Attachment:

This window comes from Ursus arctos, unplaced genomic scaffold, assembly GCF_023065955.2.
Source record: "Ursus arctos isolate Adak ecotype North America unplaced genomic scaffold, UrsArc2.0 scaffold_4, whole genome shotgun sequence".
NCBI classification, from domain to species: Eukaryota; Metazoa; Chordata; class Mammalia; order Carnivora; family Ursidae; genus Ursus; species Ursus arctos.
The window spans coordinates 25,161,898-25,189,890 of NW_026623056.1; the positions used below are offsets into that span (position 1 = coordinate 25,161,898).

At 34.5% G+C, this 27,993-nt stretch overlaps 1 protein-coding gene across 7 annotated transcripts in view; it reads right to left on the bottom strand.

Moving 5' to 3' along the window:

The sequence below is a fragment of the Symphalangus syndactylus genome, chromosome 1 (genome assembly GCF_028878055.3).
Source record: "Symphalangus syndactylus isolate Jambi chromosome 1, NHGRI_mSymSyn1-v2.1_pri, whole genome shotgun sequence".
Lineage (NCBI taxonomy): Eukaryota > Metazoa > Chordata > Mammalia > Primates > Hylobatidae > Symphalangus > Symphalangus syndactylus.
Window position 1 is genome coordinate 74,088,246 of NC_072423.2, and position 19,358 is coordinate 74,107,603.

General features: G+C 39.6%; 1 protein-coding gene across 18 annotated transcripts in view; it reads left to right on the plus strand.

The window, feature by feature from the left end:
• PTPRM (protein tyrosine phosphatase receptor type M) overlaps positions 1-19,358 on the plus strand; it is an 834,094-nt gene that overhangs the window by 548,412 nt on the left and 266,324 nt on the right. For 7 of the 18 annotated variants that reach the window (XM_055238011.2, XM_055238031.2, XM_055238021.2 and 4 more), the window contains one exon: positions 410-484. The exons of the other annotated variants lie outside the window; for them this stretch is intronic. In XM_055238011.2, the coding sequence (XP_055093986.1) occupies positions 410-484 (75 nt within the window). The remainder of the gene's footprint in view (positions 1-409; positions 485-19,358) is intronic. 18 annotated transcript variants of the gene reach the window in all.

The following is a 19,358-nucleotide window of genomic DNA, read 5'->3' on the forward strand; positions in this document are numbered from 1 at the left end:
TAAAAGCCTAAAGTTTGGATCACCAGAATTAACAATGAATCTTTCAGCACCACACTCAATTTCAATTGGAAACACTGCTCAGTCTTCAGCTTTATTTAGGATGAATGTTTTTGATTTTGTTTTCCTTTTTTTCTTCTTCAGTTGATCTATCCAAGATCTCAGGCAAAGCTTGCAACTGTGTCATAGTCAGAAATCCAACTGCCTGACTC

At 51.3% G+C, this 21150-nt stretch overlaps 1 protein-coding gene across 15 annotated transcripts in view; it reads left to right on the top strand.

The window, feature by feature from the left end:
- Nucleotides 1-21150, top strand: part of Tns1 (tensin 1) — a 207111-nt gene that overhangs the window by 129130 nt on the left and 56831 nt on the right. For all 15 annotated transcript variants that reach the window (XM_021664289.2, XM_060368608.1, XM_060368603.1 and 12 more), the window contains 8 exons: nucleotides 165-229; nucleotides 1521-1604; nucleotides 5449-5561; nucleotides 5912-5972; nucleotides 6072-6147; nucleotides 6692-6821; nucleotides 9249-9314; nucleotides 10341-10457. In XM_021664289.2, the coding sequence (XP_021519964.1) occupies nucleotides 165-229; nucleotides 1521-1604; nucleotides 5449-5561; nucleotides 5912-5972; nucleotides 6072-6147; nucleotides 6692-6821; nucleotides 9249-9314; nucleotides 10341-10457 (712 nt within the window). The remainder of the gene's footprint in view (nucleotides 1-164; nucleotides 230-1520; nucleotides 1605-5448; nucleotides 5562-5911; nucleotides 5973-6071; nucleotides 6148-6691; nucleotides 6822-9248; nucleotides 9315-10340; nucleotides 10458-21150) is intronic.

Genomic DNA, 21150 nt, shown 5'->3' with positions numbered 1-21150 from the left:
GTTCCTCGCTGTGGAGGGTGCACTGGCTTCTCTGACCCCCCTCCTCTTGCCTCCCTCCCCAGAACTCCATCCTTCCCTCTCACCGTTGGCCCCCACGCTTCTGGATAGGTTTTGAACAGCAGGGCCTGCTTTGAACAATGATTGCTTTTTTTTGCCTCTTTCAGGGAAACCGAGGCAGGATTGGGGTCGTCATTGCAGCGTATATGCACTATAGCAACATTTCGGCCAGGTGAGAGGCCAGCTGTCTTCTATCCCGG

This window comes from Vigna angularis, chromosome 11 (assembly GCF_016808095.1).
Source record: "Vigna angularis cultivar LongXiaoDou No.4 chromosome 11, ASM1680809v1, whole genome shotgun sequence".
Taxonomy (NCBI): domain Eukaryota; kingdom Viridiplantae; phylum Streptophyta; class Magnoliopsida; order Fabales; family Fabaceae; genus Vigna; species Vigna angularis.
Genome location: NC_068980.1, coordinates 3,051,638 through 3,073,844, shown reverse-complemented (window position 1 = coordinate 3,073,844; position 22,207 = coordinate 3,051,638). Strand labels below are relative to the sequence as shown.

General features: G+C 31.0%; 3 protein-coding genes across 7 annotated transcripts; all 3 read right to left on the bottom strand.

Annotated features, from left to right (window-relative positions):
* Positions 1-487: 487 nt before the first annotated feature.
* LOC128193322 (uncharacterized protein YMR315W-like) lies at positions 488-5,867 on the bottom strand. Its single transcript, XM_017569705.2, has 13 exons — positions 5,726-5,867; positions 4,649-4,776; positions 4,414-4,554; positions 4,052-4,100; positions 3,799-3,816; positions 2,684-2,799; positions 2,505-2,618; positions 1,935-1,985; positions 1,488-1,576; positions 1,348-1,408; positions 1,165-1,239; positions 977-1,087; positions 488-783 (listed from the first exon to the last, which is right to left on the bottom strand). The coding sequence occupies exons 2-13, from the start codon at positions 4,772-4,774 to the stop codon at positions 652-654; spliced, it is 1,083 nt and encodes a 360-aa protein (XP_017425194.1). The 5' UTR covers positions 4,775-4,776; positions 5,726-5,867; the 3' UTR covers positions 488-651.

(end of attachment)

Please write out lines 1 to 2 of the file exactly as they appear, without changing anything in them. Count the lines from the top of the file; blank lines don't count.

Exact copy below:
This window comes from Ursus arctos, unplaced genomic scaffold, assembly GCF_023065955.2.
Source record: "Ursus arctos isolate Adak ecotype North America unplaced genomic scaffold, UrsArc2.0 scaffold_4, whole genome shotgun sequence".